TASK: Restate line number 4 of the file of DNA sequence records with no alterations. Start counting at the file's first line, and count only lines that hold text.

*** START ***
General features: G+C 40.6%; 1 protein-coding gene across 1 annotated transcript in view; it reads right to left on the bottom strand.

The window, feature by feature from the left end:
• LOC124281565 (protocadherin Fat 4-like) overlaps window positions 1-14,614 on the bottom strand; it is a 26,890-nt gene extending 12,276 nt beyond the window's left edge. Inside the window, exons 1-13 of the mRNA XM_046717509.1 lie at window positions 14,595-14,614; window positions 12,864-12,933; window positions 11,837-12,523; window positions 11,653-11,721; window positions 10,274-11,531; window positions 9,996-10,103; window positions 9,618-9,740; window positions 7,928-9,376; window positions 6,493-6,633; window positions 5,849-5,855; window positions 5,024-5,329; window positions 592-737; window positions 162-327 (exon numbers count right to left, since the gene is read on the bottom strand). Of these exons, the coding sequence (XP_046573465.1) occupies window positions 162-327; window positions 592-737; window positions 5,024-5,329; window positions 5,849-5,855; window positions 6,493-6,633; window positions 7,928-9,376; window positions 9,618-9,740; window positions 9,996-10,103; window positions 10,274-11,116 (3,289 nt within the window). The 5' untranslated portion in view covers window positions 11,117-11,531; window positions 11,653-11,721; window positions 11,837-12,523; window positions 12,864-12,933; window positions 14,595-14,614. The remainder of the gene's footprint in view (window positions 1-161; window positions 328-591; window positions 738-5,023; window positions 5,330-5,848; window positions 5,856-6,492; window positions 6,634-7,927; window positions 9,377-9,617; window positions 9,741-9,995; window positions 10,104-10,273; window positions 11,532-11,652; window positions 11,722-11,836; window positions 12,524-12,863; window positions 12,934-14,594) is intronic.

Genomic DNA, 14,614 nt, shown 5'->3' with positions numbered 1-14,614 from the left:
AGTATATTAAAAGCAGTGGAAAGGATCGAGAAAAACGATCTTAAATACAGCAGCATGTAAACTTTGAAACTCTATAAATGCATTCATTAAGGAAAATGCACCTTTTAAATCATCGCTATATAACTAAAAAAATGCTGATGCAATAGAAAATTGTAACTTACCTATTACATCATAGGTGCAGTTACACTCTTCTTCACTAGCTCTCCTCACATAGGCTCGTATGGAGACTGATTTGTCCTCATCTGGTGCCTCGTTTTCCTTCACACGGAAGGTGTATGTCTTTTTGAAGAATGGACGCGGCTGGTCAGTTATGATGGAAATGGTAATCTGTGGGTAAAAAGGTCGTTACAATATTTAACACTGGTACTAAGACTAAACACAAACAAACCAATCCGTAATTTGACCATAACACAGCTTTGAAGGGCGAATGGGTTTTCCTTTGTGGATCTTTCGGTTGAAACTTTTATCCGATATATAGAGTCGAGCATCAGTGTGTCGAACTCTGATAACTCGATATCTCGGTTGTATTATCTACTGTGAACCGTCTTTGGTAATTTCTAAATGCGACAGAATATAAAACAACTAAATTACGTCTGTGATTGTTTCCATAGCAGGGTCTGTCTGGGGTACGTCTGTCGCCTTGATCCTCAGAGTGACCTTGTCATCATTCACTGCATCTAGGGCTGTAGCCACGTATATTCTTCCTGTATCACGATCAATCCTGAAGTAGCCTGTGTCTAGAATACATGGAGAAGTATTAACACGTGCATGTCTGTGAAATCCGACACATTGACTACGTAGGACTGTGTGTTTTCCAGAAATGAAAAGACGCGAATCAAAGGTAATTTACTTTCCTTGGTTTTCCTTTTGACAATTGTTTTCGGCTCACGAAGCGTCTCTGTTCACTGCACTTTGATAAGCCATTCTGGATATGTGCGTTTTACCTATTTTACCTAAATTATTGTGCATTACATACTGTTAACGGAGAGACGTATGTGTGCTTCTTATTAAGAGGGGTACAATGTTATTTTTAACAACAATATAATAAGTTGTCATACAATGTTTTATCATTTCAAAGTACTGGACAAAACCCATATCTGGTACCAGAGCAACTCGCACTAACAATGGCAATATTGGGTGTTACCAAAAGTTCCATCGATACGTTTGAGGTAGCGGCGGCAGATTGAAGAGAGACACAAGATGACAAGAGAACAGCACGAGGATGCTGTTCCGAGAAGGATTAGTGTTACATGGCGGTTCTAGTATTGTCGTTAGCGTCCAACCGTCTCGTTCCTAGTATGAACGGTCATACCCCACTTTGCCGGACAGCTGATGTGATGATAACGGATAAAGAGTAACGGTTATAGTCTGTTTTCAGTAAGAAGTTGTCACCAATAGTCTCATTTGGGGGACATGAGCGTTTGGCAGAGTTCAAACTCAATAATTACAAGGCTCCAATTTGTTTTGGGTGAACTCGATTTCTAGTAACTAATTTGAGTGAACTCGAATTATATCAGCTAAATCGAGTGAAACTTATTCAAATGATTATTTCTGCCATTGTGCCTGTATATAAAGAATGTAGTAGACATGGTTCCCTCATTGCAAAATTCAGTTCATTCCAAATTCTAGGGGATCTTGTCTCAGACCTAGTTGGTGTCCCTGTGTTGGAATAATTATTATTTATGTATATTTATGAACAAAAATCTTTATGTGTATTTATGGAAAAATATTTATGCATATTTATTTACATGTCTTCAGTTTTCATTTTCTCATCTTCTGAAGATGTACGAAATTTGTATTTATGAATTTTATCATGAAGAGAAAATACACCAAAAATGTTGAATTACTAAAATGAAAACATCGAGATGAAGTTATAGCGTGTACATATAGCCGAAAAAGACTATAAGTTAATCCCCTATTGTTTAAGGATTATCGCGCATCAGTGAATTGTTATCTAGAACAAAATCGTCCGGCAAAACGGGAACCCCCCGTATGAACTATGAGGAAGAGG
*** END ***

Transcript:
Genomic DNA, 14,614 nt, shown 5'->3' with positions numbered 1-14,614 from the left: